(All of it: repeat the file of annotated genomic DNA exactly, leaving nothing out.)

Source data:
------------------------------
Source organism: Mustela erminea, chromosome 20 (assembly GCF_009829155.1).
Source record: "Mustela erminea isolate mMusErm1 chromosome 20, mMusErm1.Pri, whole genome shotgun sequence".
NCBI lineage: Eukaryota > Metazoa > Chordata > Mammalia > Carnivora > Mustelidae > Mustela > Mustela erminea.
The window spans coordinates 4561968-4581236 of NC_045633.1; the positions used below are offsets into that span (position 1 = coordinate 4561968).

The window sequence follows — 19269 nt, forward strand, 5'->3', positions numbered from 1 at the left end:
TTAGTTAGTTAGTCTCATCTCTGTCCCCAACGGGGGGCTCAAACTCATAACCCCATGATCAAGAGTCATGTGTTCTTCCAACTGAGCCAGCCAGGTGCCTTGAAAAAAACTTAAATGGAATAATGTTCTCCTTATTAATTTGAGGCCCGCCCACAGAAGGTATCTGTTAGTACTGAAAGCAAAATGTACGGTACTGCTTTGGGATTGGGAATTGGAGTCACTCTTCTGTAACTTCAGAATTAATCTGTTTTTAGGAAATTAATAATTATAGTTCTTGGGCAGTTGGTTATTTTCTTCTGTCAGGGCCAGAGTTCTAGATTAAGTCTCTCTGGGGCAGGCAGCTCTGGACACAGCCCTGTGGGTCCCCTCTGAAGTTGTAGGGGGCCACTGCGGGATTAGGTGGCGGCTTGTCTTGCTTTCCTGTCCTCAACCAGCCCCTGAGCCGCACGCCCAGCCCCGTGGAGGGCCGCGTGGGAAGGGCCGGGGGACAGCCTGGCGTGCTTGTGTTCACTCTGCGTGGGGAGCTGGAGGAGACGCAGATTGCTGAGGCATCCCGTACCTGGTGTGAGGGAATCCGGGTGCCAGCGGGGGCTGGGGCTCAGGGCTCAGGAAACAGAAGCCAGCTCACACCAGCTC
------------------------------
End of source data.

Source organism: Mustela erminea, chromosome 20 (assembly GCF_009829155.1).
Source record: "Mustela erminea isolate mMusErm1 chromosome 20, mMusErm1.Pri, whole genome shotgun sequence".
NCBI lineage: Eukaryota > Metazoa > Chordata > Mammalia > Carnivora > Mustelidae > Mustela > Mustela erminea.
The window spans coordinates 4561968-4581236 of NC_045633.1; the positions used below are offsets into that span (position 1 = coordinate 4561968).

The window sequence follows — 19269 nt, forward strand, 5'->3', positions numbered from 1 at the left end:
TTAGTTAGTTAGTCTCATCTCTGTCCCCAACGGGGGGCTCAAACTCATAACCCCATGATCAAGAGTCATGTGTTCTTCCAACTGAGCCAGCCAGGTGCCTTGAAAAAAACTTAAATGGAATAATGTTCTCCTTATTAATTTGAGGCCCGCCCACAGAAGGTATCTGTTAGTACTGAAAGCAAAATGTACGGTACTGCTTTGGGATTGGGAATTGGAGTCACTCTTCTGTAACTTCAGAATTAATCTGTTTTTAGGAAATTAATAATTATAGTTCTTGGGCAGTTGGTTATTTTCTTCTGTCAGGGCCAGAGTTCTAGATTAAGTCTCTCTGGGGCAGGCAGCTCTGGACACAGCCCTGTGGGTCCCCTCTGAAGTTGTAGGGGGCCACTGCGGGATTAGGTGGCGGCTTGTCTTGCTTTCCTGTCCTCAACCAGCCCCTGAGCCGCACGCCCAGCCCCGTGGAGGGCCGCGTGGGAAGGGCCGGGGGACAGCCTGGCGTGCTTGTGTTCACTCTGCGTGGGGAGCTGGAGGAGACGCAGATTGCTGAGGCATCCCGTACCTGGTGTGAGGGAATCCGGGTGCCAGCGGGGGCTGGGGCTCAGGGCTCAGGAAACAGAAGCCAGCTCACACCAGCTC